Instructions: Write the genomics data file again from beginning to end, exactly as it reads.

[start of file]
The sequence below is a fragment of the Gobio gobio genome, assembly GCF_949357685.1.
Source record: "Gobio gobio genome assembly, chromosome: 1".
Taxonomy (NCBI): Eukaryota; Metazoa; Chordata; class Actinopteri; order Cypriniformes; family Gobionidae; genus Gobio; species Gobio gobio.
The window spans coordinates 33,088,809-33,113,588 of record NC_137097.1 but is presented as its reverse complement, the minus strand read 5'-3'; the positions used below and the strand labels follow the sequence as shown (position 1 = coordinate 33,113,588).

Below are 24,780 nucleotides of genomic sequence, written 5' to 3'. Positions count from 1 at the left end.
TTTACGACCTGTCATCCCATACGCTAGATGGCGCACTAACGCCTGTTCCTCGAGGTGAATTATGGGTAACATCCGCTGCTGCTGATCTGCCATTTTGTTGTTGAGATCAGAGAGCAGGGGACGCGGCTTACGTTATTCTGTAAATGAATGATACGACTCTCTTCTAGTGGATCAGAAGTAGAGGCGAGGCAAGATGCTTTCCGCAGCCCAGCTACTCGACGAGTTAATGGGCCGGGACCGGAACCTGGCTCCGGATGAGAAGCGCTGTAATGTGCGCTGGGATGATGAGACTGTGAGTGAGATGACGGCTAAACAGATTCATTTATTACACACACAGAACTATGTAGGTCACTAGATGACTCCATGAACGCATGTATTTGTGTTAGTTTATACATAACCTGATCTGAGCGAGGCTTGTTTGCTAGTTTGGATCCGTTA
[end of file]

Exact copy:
The sequence below is a fragment of the Gobio gobio genome, assembly GCF_949357685.1.
Source record: "Gobio gobio genome assembly, chromosome: 1".
Taxonomy (NCBI): Eukaryota; Metazoa; Chordata; class Actinopteri; order Cypriniformes; family Gobionidae; genus Gobio; species Gobio gobio.
The window spans coordinates 33,088,809-33,113,588 of record NC_137097.1 but is presented as its reverse complement, the minus strand read 5'-3'; the positions used below and the strand labels follow the sequence as shown (position 1 = coordinate 33,113,588).

Below are 24,780 nucleotides of genomic sequence, written 5' to 3'. Positions count from 1 at the left end.
TTTACGACCTGTCATCCCATACGCTAGATGGCGCACTAACGCCTGTTCCTCGAGGTGAATTATGGGTAACATCCGCTGCTGCTGATCTGCCATTTTGTTGTTGAGATCAGAGAGCAGGGGACGCGGCTTACGTTATTCTGTAAATGAATGATACGACTCTCTTCTAGTGGATCAGAAGTAGAGGCGAGGCAAGATGCTTTCCGCAGCCCAGCTACTCGACGAGTTAATGGGCCGGGACCGGAACCTGGCTCCGGATGAGAAGCGCTGTAATGTGCGCTGGGATGATGAGACTGTGAGTGAGATGACGGCTAAACAGATTCATTTATTACACACACAGAACTATGTAGGTCACTAGATGACTCCATGAACGCATGTATTTGTGTTAGTTTATACATAACCTGATCTGAGCGAGGCTTGTTTGCTAGTTTGGATCCGTTA